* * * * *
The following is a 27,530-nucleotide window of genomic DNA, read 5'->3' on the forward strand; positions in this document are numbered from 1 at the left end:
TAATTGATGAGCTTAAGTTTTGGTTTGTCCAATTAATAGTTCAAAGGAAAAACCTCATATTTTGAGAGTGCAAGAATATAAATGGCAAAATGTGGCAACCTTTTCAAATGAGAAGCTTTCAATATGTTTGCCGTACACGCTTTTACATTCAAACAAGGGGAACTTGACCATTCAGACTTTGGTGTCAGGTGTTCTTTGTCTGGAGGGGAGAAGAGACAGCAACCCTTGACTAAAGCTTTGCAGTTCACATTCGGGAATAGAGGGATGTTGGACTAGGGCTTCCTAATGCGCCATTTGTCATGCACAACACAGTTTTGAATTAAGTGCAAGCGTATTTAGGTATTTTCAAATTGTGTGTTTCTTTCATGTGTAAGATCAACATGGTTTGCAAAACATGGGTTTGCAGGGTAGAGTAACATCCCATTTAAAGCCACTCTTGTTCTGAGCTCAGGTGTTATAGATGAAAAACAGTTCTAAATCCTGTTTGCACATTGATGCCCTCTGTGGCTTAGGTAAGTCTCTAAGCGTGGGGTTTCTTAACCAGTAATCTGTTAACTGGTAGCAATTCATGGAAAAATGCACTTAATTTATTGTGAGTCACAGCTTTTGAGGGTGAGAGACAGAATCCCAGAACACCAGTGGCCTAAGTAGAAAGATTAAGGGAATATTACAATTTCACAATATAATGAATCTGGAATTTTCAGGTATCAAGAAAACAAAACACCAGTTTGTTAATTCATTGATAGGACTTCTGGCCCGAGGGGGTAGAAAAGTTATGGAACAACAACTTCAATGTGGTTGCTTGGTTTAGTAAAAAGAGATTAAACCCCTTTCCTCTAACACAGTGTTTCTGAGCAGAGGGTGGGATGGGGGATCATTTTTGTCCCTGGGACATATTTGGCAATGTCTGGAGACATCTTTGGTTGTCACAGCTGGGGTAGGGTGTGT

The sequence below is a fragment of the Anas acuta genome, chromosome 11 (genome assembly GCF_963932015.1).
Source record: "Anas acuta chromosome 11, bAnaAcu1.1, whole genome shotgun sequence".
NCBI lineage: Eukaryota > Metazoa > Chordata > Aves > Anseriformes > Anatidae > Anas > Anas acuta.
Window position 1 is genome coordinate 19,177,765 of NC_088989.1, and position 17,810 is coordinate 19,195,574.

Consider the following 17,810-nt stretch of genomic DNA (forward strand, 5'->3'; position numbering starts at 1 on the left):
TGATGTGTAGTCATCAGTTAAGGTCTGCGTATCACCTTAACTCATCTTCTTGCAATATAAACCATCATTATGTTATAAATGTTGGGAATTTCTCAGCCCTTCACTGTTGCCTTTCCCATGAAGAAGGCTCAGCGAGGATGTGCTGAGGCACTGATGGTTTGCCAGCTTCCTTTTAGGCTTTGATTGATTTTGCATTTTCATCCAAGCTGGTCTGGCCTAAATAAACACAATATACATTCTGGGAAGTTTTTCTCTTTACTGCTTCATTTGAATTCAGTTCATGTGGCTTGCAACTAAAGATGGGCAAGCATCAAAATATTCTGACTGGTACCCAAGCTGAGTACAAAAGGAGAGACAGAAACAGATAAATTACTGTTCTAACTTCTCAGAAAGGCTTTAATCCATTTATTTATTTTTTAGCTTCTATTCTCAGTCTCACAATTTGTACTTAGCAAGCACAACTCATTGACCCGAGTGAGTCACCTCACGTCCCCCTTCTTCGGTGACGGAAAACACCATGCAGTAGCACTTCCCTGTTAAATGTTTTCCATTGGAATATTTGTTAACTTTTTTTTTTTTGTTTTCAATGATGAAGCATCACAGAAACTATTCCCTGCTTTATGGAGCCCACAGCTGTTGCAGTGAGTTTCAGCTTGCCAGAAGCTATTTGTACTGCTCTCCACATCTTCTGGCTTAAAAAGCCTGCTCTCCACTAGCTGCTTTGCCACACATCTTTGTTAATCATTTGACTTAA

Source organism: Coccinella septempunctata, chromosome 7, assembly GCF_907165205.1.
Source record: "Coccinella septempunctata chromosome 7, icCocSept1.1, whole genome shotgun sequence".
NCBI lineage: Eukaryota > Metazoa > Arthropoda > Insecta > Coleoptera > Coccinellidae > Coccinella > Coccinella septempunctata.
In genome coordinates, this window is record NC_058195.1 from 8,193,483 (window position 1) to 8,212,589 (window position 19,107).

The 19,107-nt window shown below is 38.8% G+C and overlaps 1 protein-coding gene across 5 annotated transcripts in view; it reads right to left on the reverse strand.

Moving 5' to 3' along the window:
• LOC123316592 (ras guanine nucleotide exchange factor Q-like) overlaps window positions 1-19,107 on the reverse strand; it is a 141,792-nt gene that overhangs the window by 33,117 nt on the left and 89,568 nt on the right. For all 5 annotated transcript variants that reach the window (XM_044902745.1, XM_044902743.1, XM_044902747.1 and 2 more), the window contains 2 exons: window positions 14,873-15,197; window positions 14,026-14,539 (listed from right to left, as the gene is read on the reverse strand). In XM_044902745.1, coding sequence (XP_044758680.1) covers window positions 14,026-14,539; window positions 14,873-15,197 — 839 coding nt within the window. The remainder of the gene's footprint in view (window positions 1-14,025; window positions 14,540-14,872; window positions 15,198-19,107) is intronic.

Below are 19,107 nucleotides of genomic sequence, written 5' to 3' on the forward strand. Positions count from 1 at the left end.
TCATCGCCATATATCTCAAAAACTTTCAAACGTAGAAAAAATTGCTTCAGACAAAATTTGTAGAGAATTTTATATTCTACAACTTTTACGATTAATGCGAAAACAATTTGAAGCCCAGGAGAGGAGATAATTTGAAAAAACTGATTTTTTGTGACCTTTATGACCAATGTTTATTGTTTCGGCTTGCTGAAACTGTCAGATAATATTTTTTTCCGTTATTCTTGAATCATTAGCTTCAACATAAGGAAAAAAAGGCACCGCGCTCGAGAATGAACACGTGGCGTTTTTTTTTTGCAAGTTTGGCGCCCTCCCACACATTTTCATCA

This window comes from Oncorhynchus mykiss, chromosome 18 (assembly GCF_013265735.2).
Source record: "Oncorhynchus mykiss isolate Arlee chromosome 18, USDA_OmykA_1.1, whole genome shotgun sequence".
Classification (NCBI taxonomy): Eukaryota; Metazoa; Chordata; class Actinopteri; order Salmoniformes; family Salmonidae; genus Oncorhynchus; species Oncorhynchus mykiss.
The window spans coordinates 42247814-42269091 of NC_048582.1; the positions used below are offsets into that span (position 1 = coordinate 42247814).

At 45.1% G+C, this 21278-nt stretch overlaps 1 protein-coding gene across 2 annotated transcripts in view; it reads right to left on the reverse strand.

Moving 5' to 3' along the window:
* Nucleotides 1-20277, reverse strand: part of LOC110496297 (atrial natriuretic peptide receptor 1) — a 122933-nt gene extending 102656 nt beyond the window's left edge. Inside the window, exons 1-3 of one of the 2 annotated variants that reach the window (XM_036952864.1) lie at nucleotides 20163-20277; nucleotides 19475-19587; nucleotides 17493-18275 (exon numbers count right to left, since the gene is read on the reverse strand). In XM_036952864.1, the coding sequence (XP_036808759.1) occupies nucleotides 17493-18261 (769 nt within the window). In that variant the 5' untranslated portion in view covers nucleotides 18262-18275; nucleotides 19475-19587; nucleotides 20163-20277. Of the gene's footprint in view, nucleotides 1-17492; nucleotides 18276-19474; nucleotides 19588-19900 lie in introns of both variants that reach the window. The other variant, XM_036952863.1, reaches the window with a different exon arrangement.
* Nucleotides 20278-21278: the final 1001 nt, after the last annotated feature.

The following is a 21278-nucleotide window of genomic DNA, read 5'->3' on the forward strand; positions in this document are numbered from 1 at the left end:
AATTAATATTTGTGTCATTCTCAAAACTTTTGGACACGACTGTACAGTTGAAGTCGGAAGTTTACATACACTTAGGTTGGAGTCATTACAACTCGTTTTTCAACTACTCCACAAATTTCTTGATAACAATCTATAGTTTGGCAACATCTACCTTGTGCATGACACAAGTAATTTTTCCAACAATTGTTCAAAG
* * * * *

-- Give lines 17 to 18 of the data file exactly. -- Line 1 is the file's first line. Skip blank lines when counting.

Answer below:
TCATCGCCATATATCTCAAAAACTTTCAAACGTAGAAAAAATTGCTTCAGACAAAATTTGTAGAGAATTTTATATTCTACAACTTTTACGATTAATGCGAAAACAATTTGAAGCCCAGGAGAGGAGATAATTTGAAAAAACTGATTTTTTGTGACCTTTATGACCAATGTTTATTGTTTCGGCTTGCTGAAACTGTCAGATAATATTTTTTTCCGTTATTCTTGAATCATTAGCTTCAACATAAGGAAAAAAAGGCACCGCGCTCGAGAATGAACACGTGGCGTTTTTTTTTTGCAAGTTTGGCGCCCTCCCACACATTTTCATCA

This window comes from Oncorhynchus mykiss, chromosome 18 (assembly GCF_013265735.2).